Tennessee cops admitted to using a stun gun on a cleaning lady they mistook for a burglar, and they insist they’re in the right.
It happened Jan. 11 around 8:20 p.m. Officer Brian Desmond saw an open door at a Tennessee Middle School. With that, he and Sgt. Jamie Heath wanted to make sure there were no burglars looting the school, according to a report by the Times Free Press.
And what do you know, they apparently saw cleaning supplies, and wondered if staff was also there that night, according to the affidavit.
They eventually ran into a woman in a room with two entrances.
“She obviously noticed us, as she looked directly as us, appearing to be nervous and somewhat reserved,” wrote Heath in his report. Oh, and the cops’ weapons were reportedly drawn, but not at the woman.
They apparently tried to communicate, but she answered every question with “No,” according to the report. The women did not seem to understand English, and she kept saying “No,” even when they tried asking for her license in Spanish.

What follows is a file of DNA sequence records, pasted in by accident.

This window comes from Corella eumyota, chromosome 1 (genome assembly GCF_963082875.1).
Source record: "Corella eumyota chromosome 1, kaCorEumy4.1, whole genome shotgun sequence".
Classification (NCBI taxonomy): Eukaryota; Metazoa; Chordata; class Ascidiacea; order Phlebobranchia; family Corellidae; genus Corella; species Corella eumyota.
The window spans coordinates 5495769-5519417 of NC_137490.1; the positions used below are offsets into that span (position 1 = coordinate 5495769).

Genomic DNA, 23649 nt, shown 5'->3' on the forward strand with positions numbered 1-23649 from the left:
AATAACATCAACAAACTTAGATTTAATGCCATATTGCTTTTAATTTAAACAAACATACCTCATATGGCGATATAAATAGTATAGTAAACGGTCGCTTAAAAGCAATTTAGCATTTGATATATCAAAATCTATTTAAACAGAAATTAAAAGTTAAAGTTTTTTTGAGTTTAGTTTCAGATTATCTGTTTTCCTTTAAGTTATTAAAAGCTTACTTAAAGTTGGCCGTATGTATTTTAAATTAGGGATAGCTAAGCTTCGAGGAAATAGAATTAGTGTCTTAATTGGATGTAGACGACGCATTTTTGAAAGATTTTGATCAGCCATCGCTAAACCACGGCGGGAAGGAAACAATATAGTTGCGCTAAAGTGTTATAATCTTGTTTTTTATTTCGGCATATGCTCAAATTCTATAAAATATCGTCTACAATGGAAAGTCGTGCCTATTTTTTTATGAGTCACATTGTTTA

Let’s just cut to it: She started slowly walking away, then started going faster, until she was downright sprinting. Heath told her to stop or he’s going to use a stun gun on her, according to the report.
She didn’t stop. His Taser knocked the woman to the ground, and she was arrested.
Professor Jon Shane, at the John Jay College of Criminal Justice, defended the cops to the Times Free Press. “It sounds like a clear case of reasonable force,” he said. “The officers must be right about the law when using force, but they can be mistaken about the facts. In this instance, the law would allow the officers to use a Taser to subdue a fleeing burglar, but the fact is that the woman was not a burglar.”
But colleague Maria Haberfield disagreed. Cops shouldn’t have been there in the first place, she said.
“This was just an open door,” she said. “There wasn’t a report of burglary: There was a report of an open door. The officers didn’t witness any extreme acts of vandalism or see that the computers were ripped out. There has to be some correlation between what they witnessed and the response.”
Assistant Chief James Hardeman said the Collegedale Police Department hasn’t received any formal complaints about the incident, according to the Times Free Press.
The woman was charged with evading arrest, and was soon released on a $750. She faces a March 2 court date in Collegedale Municipal Court. But thing is, authorities aren’t quite sure who she is, as she gave different names to officers. The cops simply booked her as Juana Raymundo, 36-years-old.
[h/t Times Free Press]
[image via Shutterstock]
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